Abortion and the Establishment Clause in the New York Times

Two recent articles in The New York Times highlight a common (mis)understanding concerning the politics of abortion, and in the process reveal much about the state of political disagreement, particularly as it involves the role of the Constitution in public life.

Dwight Garner reviewed the Library of America’s release of the works of Wendell Berry. At nearly 1700 pages, the collection gave Garner a lot to read, so he might be forgiven for writing summarily, although not dismissively. In the limited space he had to deal with Berry’s work, Garner could not resist observing about Berry: “A man of Christian faith, he is opposed to abortion.” One would have to work hard to find evidence in Berry’s work of his Christian faith, and even harder to find evidence of its orthodoxy. A reader doesn’t, however, need to search much to find what Berry has to say about abortion. Pretty much everything Berry has to say about the topic can be found in his essay “Caught in the Middle,” also available in a different form in his recent book Our Only World. In that essay Berry argues there should be no laws against abortion, and in general his essay cannot be said to be a defense of the “pro-life” position. My guess is that Garner read only a small part of Berry’s works, but the gratuitous inclusion of the abortion reference raises the suspicion that writers for The New York Times seem to think it’s the most important issue of the day.

A more thorough, and I suppose more thoughtful, expression occurs in Linda Greenhouse’s recent essay on abortion and the Establishment Clause of the Constitution. Like Garner, Greenhouse believes that objections to abortion ultimately and exclusively arise from religious beliefs. Granted, Greenhouse does provide accompanying evidence indicating that, in some instances, restrictions on abortion were accompanied either by overt religious justifications or implicit religious assumptions, or adorned with religious language. Whether the accompanying policy would be discredited under the Establishment Clause would be, minimally, a matter of debate.

But Greenhouse takes the statutory existence of religious language as prima facie evidence that an Establishment Clause violation has occurred. This is in no small part due to her belief that the Establishment Clause bars any policy initiative that implicates religion, overtly or covertly, at any level of government. A “strict separationist” reading of the Establishment Clause, she believes, is the only thing that keeps America from devolving into a puritanical dystopia. It’s a reading that has been largely discredited, but Greenhouse’s interpretation seems to suggest that government must restrain religion, to the point of purging it completely from national life.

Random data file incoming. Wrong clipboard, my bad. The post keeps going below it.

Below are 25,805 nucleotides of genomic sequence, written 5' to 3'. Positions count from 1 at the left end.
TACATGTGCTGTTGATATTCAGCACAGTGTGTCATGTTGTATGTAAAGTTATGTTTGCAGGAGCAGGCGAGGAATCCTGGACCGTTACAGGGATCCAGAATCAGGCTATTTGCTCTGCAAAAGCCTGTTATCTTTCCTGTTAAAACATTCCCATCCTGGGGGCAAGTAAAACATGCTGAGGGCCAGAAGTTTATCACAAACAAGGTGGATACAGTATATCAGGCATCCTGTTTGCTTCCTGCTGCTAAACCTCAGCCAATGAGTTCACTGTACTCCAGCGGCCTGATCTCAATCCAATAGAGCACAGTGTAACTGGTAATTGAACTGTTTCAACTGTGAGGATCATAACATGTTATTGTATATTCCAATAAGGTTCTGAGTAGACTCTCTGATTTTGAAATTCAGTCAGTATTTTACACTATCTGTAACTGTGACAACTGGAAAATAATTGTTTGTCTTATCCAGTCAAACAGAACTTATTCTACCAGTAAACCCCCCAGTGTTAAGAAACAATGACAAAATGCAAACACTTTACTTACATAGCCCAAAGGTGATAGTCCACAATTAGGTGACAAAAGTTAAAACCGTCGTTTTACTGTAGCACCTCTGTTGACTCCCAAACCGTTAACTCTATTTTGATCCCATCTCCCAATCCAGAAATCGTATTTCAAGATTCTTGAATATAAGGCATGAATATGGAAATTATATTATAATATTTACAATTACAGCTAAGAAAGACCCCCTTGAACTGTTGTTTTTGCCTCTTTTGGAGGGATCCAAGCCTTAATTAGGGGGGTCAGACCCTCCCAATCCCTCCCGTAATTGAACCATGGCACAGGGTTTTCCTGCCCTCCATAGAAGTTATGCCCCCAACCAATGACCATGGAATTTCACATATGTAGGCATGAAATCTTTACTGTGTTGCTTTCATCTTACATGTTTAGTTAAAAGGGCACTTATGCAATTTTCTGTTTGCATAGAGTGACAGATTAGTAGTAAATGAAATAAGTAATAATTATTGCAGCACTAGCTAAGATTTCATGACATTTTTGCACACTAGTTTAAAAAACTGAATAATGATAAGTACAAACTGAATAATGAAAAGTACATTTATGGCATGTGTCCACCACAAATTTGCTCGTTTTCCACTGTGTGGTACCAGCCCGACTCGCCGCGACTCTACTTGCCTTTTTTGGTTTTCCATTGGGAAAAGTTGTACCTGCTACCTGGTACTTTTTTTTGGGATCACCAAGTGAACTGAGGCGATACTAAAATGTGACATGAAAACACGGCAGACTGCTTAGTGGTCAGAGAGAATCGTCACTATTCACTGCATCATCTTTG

Greenhouse’s epiphany occurred while traveling in Ireland, a country which recently “threw off the shackles of the Catholic Church” by liberalizing its abortion laws. This emancipation enabled Ireland “to claim the secular freedom its people now enjoy,” in contrast to a “disingenuous politics” which will “hurl us backwards to a place many of us never imagined.” While “Ireland marches boldly into the future,” the US becomes increasingly theocratic. At the forefront of this regressive politics stands the Church specifically, and religious belief generally, which represses human autonomy in all its forms. Today our uteruses, tomorrow our minds.

At the center of this narrative stands her conviction that accommodating religious belief always results in an indulgence of religion’s tendency toward coercion. The flash point was the Court’s accommodations in Hobby Lobby, which have metastasized to the point where religion has a “current grip on public policy.” The Court may be counted on to compound their error in Hobby Lobby by refusing to use the Establishment Clause properly in rolling back religious accommodations. Indeed, the Court has now, according to Greenhouse, created a rule “that the Establishment Clause permits any religious favoritism short of actual coercion of non-adherents.”

At the policy level, Greenhouse claims, this will mean that some women will be made “second-class citizens” when their benighted employers don’t provide the women with the “health care benefit” which is a statutory right serving an essential secular purpose. Employers may also refuse to fund insurance policies that cover gender-alteration therapies to transgendered persons, in both instances motivated by antiquated notions of sin.

As with the marriage debate in this country, much of the argument involves money. Policy must determine the distribution of material benefits. Absent is any notion of a public or a common good, or a serious discussion about how insurance plans actually operate in terms of the management of risk pools. Should all persons buying into an insurance plan be required to cover risks they’re not inclined to, whatever the reason? Or pay for services they don’t use? Why would it be the case that only secular persons might be victims of coercion?